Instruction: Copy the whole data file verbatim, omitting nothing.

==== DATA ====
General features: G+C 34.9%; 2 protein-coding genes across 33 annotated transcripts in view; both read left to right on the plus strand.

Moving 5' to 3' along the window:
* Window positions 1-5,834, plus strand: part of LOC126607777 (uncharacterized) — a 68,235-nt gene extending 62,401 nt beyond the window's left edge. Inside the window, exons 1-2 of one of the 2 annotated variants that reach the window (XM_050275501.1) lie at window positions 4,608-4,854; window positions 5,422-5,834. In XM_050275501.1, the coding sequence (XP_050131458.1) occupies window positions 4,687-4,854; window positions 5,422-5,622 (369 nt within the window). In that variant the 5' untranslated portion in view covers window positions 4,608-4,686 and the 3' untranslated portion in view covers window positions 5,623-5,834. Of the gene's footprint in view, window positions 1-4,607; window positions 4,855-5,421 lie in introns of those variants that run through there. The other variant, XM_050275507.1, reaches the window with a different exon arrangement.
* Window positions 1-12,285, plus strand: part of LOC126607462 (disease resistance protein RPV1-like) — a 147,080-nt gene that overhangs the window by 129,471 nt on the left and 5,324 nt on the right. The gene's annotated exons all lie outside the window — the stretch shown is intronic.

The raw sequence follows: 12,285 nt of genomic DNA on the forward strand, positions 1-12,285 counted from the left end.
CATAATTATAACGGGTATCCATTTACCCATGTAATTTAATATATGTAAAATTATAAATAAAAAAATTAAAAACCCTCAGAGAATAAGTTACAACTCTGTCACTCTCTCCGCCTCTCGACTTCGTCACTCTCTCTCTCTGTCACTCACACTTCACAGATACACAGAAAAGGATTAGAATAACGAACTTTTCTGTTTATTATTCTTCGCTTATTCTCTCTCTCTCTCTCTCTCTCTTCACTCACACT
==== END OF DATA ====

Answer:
General features: G+C 34.9%; 2 protein-coding genes across 33 annotated transcripts in view; both read left to right on the plus strand.

Moving 5' to 3' along the window:
* Window positions 1-5,834, plus strand: part of LOC126607777 (uncharacterized) — a 68,235-nt gene extending 62,401 nt beyond the window's left edge. Inside the window, exons 1-2 of one of the 2 annotated variants that reach the window (XM_050275501.1) lie at window positions 4,608-4,854; window positions 5,422-5,834. In XM_050275501.1, the coding sequence (XP_050131458.1) occupies window positions 4,687-4,854; window positions 5,422-5,622 (369 nt within the window). In that variant the 5' untranslated portion in view covers window positions 4,608-4,686 and the 3' untranslated portion in view covers window positions 5,623-5,834. Of the gene's footprint in view, window positions 1-4,607; window positions 4,855-5,421 lie in introns of those variants that run through there. The other variant, XM_050275507.1, reaches the window with a different exon arrangement.
* Window positions 1-12,285, plus strand: part of LOC126607462 (disease resistance protein RPV1-like) — a 147,080-nt gene that overhangs the window by 129,471 nt on the left and 5,324 nt on the right. The gene's annotated exons all lie outside the window — the stretch shown is intronic.

The raw sequence follows: 12,285 nt of genomic DNA on the forward strand, positions 1-12,285 counted from the left end.
CATAATTATAACGGGTATCCATTTACCCATGTAATTTAATATATGTAAAATTATAAATAAAAAAATTAAAAACCCTCAGAGAATAAGTTACAACTCTGTCACTCTCTCCGCCTCTCGACTTCGTCACTCTCTCTCTCTGTCACTCACACTTCACAGATACACAGAAAAGGATTAGAATAACGAACTTTTCTGTTTATTATTCTTCGCTTATTCTCTCTCTCTCTCTCTCTCTCTTCACTCACACT